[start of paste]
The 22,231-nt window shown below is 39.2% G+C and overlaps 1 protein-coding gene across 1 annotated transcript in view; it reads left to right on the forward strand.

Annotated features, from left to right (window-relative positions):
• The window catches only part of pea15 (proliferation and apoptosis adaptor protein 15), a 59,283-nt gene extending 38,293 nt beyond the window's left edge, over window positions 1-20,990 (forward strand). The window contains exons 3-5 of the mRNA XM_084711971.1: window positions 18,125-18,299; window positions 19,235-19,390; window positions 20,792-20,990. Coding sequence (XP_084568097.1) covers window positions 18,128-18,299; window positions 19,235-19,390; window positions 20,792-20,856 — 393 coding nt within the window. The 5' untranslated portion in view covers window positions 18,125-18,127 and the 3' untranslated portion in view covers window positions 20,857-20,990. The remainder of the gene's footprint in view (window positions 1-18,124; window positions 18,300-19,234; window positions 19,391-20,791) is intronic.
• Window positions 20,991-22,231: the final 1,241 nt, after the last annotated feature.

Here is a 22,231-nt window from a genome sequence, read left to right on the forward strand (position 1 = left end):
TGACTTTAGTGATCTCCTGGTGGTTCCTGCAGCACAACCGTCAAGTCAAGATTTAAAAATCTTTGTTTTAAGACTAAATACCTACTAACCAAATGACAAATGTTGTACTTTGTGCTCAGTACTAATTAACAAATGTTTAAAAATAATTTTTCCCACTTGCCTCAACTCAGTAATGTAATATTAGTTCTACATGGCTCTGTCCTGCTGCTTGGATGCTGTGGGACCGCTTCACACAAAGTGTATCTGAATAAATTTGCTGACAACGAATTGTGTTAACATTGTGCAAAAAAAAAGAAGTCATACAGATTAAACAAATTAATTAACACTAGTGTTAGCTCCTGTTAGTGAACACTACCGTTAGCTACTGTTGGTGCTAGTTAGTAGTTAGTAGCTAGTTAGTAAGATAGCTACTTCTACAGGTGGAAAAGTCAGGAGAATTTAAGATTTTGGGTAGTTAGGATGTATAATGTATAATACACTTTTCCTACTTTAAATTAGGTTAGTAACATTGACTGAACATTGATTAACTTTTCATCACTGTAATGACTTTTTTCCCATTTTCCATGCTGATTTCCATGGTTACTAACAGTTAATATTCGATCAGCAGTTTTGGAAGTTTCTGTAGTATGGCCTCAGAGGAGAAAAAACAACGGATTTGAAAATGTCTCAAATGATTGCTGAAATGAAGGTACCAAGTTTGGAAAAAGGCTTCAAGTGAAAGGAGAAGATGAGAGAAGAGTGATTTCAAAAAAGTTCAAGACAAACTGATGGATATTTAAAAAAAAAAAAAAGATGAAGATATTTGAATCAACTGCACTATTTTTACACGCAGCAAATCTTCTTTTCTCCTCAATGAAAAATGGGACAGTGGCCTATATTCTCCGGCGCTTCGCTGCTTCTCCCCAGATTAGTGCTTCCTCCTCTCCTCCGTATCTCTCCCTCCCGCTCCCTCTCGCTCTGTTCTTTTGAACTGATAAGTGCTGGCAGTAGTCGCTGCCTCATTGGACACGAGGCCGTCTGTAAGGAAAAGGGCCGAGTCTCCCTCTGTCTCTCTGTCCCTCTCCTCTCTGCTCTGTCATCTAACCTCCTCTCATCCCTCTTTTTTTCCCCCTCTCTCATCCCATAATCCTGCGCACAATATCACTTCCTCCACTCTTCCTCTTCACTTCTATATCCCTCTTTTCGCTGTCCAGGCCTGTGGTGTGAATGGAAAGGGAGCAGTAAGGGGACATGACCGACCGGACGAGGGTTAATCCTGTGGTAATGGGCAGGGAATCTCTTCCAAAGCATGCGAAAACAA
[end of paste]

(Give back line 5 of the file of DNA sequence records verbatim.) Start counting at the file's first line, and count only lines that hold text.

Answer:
Here is a 22,231-nt window from a genome sequence, read left to right on the forward strand (position 1 = left end):